The emergency response is incompatible with Australia's obligations under the Convention on the Elimination of all Forms of Racial Discrimination and the International Covenant of Civil and Political Rights; treaties to which Australia is a party. (Hawley, S. (2009) ABC, PM program “UN Official slams NT intervention”, August 27).
National Indigenous Times reported on September 16 that no new houses have been built in the Northern Territory since the 2007 election despite expenditure of $45 million. Now that is what I consider is evidence-based research.
Running in parallel with the NT Intervention is the Queensland Government’s own version of a “welfare reform” experiment. The $48 million experiment (funded by Queensland and Federal governments) has been championed by Noel Pearson from the Cape York Institute. On April 2, 2008, doctoral student Philip Martin suggested that, “By focusing primarily on community dysfunctions and individuals' deficits …and imposing … behavioral obligations which tie Aboriginal people to services they already know to be … inappropriate, Pearson's Family Responsibilities Commissions (FRCs) threaten to add yet another complicating factor to the bizarre daily spectacle of law and order in communities.”
On September 30, 2009, Noel Pearson declared the welfare experiment to be a success because the Family Responsibilities Commissions’ review had found that:
… school attendance has increased in Aurukun, which had an average attendance rate of 37 per cent 12 months ago and now is achieving an average rate of 63 per cent, while Mossman Gorge rose from 60.9 per cent to 81.6 per cent.
Attendance at schools in Coen and Hope Vale have experienced a slight reduction, with Coen's attendance rate falling from 96.8 per cent to 93.6 per cent, and Hope Vale's attendance falling marginally from 87.6 per cent to 86.9 per cent. Those two communities have remarkably high rates of indigenous attendance compared with poor attendance rates in remote schools across the nation. (Robinson, N.& Elks, S. “Welfare tough love works as quarantining parent payments cuts indigenous truancy”, The Australian.)
Responding to exactly the same report Dr Chris Sarra, an Indigenous educator, who had substantially increased Indigenous children’s attendance when he was the Principal of Cherbourg Community School, questioned Pearson’s analysis of the review.
He said: “If you focus on Aurukun, there are serious questions there about whether the improvement in attendance is the result of the welfare reforms or whether it’s the result of the injection or the investment in quality leadership and quality teaching”, which was part of the stronger, smarter educational program Dr Sarra is helping to implement at Aurukun and some other communities in Queensland.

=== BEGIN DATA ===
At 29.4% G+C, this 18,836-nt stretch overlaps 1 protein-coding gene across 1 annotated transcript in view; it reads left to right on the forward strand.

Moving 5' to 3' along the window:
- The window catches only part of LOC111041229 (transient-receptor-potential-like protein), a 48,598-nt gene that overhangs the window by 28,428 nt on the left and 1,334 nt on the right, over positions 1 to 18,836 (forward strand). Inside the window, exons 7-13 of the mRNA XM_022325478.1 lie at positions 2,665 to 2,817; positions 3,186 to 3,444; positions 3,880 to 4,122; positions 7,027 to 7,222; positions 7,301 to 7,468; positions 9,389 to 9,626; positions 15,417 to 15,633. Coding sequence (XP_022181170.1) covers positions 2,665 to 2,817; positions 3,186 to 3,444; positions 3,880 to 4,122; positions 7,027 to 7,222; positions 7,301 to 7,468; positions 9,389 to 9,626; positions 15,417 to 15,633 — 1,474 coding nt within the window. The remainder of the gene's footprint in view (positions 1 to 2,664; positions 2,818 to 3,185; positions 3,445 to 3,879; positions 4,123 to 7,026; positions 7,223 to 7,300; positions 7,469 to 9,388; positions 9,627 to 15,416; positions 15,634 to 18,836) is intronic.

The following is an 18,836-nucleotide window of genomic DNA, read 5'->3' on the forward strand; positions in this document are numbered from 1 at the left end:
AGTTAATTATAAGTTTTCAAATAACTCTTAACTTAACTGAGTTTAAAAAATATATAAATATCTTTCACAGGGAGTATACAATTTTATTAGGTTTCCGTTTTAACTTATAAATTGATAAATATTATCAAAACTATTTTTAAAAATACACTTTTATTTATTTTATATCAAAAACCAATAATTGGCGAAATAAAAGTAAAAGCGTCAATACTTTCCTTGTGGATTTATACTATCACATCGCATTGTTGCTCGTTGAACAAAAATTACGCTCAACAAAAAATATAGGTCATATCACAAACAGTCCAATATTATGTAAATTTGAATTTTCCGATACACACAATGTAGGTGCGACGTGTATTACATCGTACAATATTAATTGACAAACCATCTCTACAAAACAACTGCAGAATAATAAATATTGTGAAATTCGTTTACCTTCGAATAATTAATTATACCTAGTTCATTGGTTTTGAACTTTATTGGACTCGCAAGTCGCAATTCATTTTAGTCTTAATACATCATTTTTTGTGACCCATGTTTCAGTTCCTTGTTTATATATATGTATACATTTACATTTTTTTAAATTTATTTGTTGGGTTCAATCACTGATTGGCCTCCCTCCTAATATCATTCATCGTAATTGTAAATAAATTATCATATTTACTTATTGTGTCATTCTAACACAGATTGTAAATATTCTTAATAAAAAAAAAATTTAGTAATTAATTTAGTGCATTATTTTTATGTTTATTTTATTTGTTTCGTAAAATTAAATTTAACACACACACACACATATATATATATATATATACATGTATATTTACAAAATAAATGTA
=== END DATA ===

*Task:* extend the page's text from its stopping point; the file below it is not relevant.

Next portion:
The “stronger, smarter way is about developing exciting school cultures that embrace the positive sense of Aboriginal student identity, it’s about working cooperatively and respectfully with communities, it’s about high expectations of … teacher-student relations. (Guest, A. 2009 “Dispute over improved school attendance”, The World Today, ABC, September 30)
Such diametrically opposed interpretations of social welfare experiments are not uncommon and this is all the more reason why the public should be very wary when ideologically driven Ministers claim to be making policy decisions based on “evidence”. They are often simply choosing the most politically convenient interpretation of the statistics. To pretend that Macklin’s interpretation of the intervention is based on evidenced-based research is simply a nonsense.
On October 1, Natasha Robinson revealed that “Not one parent who chronically fails to send their child to school has had their welfare payment suspended under a federal government trial aimed at lifting woeful school attendance” at six schools in the Northern Territory. This trial has been proceeding all this year. (“No welfare cuts for parental slackers”, The Australian). It would seem that the public servants are smarter than Minister Macklin who announced the intended punitive action against truancy in January.
The intervention has resulted in thousands of Indigenous Territorians having half their welfare payments “income managed” despite the fact that they properly care for their children and ensure they go to school. Governments can only apply such policies in Aboriginal communities because they have suspended the Racial Discrimination Act.
The great pity is that no one in authority in the Rudd government has bothered to investigate a very different welfare trial being conducted by the Lutheran Church in co-operation with other national Namibian non government agencies. They selected the small township of Otjivero-Omitara largely populated by displaced farm workers where alcoholism, petty crime, poverty and low school attendance was rife. In this trial “All residents below the age of 60 years receive a Basic Income Grant of Namibian $100 per person per month, without any conditions attached (p. 2).” (Haarmann, C., Haarmann, D., Jauch, H., Shindondola-Mote, H., Nattrass, N., van Niekerk, I. & Samson, M. (2009) Making the Difference! The BIG in Namibia. Basic Income Grant Coalition, Windhoek.) People over 60 get a government aged pension.
After the first year “food poverty” in the community fell from 76 per cent of residents to 37 per cent, the rate of those engaged in income-generating activities rose from 44 per cent to 55 per cent and underweight children declined from 42 per cent to 17 per cent. Before the payment of the Basic Income grant almost half the children did not attend school now the parents of 90 per cent of children have paid their school fees, substantially more residents visit the local health clinic than before, average household debt has fallen from N$1215 to N$ 772 and crime rates fell by 42 per cent. The criticism that the Basic Income Grant is leading to increased alcoholism is not supported by the empirical evidence (ibid pp. 13-15). These remarkable results were obtained without any form of compulsion.
The leading social scientists conducting this evidence-based research in Namibia would, no doubt, feel that we have a long way to go in Australia while our welfare Ministers are tied to concepts of reciprocal obligation deriving from a 19th century poor law mentality.
The saga of the Intervention will continue until Prime Minister Rudd appoints a competent Minister for Indigenous Affairs who can relate to Aborigines in a way which respects their dignity, listens to what it is they have to say, and upholds their rights to have the same protection against racial discrimination as other Australians. Such a Minister might even try to act in ways which are compatible with the United Nations Declaration on the Rights of Indigenous Peoples.